Byron Center Meats in new home


    A devastating fire and now a recession that is putting a crimp in the average family’s beef budget: Nothing seems to stop Byron Center Meats for long.

    The 63-year-old family-owned business has just moved into its new 17,000-square-foot facility on the site of its previous building, destroyed almost two years ago in a spectacular blaze.

    Jim Sytsma, who owns the business along with his son, Steve, said the new building is “more than double the size of the facility we had,” with a larger freezer and cooler, larger retail space and room to expand.

    When asked how much is invested in the new building, which houses both a retail business plus meat storage and processing facilities, Sytsma said the fire in July 2007 destroyed more than $3 million in property and, he added, “It’s probably going to take that (much) to get back in shape.”

    Only days after the fire, the Sytsmas had the business up and running again, operating out of a vacant former bank building that the family also owned on the same parcel.

    “We had a remarkable recovery within just a few days,” noted Sytsma.

    Byron Center Meats employs about 35 mostly full-time employees, and is actually three different types of business: a retail store that draws loyal customers from up to 50 miles away; a freezer/processing operation for West Michigan farmers who raise cattle, hogs and lambs; and a wholesale business.

    “We’ll process as many as 60 cattle a week for home freezers, and also a lot of pork — sometimes as many as 100 head of pork a week,” said Sytsma.

    The animals are butchered elsewhere and the quarters brought to BCM where they are cut up to the customer’s specifications. Last week they were scheduled to process eight slaughtered buffalo that had been raised for meat here in West Michigan.

    Then there is BCM’s big wholesale business.

    “We actually do the entire fresh steak program for Sysco Food Service of Grand Rapids,” said Sytsma. Last year BCM provided “probably between 2 and 3 million pounds” of beef to Sysco, but BCM also has other retail and wholesale accounts.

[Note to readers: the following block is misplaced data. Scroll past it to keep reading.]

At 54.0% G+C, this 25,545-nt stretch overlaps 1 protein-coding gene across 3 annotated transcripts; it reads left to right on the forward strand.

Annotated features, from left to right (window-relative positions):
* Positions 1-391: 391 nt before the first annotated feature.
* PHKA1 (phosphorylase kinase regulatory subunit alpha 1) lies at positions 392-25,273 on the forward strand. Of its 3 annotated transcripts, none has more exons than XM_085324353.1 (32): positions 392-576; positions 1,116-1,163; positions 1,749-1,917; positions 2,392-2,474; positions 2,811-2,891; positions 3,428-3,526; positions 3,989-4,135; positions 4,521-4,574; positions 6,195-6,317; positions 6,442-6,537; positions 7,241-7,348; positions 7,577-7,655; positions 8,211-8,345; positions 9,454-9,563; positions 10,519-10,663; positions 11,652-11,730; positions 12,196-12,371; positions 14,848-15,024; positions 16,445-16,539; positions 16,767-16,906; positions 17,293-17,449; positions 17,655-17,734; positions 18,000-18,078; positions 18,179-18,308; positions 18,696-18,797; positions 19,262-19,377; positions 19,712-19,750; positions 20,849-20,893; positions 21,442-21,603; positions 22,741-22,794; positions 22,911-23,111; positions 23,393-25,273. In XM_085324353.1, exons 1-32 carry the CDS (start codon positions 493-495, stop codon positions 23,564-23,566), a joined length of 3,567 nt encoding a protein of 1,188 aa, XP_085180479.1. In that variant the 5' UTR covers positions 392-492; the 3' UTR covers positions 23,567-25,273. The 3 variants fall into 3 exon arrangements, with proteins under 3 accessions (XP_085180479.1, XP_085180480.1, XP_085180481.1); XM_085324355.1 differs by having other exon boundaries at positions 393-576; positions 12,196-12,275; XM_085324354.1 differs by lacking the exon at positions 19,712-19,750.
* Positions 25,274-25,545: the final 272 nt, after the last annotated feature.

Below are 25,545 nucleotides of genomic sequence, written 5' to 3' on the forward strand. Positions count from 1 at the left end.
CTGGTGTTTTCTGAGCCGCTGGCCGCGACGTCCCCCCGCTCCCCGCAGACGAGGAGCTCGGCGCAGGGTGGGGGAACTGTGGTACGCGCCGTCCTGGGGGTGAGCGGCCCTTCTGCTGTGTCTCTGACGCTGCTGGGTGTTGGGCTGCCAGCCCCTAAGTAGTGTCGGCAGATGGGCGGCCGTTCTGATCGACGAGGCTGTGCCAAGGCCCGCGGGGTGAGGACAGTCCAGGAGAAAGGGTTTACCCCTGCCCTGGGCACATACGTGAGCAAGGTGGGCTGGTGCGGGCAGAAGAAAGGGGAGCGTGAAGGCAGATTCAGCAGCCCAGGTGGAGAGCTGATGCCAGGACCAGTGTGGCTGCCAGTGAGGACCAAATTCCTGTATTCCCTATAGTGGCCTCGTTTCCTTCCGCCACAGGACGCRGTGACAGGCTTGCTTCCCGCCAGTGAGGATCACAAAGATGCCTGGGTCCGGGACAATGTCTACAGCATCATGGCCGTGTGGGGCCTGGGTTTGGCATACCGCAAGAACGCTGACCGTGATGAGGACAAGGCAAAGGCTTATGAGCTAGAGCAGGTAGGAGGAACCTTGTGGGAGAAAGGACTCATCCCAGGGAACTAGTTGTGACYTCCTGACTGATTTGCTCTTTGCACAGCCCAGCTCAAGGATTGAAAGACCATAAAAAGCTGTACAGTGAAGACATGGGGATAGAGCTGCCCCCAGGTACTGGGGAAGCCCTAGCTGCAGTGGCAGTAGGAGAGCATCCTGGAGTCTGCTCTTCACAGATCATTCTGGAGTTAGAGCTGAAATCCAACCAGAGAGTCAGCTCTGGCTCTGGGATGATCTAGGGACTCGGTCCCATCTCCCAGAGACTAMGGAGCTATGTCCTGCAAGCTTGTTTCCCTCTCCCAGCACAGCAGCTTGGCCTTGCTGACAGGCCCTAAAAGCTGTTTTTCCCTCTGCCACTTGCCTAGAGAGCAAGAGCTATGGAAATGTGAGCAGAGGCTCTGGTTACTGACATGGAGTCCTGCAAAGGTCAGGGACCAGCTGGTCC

The wholesale business may spur an increase in hiring at BCM.

    “We’re dealing right now with a couple of potential new accounts,” said Sytsma. “If that comes through, then, yes, we would do some hiring,” he said. “That has to happen first, but we feel pretty good about it.”

    BCM’s retail business, it also expanded. Last year, BCM held its 13th annual truckload meat sale, its biggest ever despite the fact that the fire had occurred about eight months earlier. BCM wrapped up this year’s truckload sale “5 percent above” the sale the year before, said Sytsma.

    Sytsma said the recession has had little impact on BCM, which “actually showed growth in the first quarter of this year,” but he said there may be a consumer trend now to more ground beef instead of steak.

    He said there is a restaurant trend in regard to beef — smaller portion sizes — which apparently isn’t a result of the current recession, but rather something that has been noted over the last couple of years or more. The smaller portions mean that restaurants can still offer steak on the menu at “an attractive price,” said Sytsma.

    Systsma attributes the success of BCM to several factors.

    “We have a good company — a lot of good people working here,” he said, adding that BCM takes extra time to produce high-quality cuts of beef.

    “We age all our beef for 21 days,” said Sytsma. “That’s not done most places. Most places want to turn over the dollars quicker — get it in, get it out — but aging definitely has a tenderizing and flavor effect on the product.”

    The new retail area at BCM is much larger than its previous retail space and is offering “hundreds of more products,” said Sytsma, which includes food products that complement meat — spices, rubs, sauces, oils, and noodles — and also ethnic meat products popular in Europe, Asia and Mexico. And, of course, there are usually buffalo steaks for sale.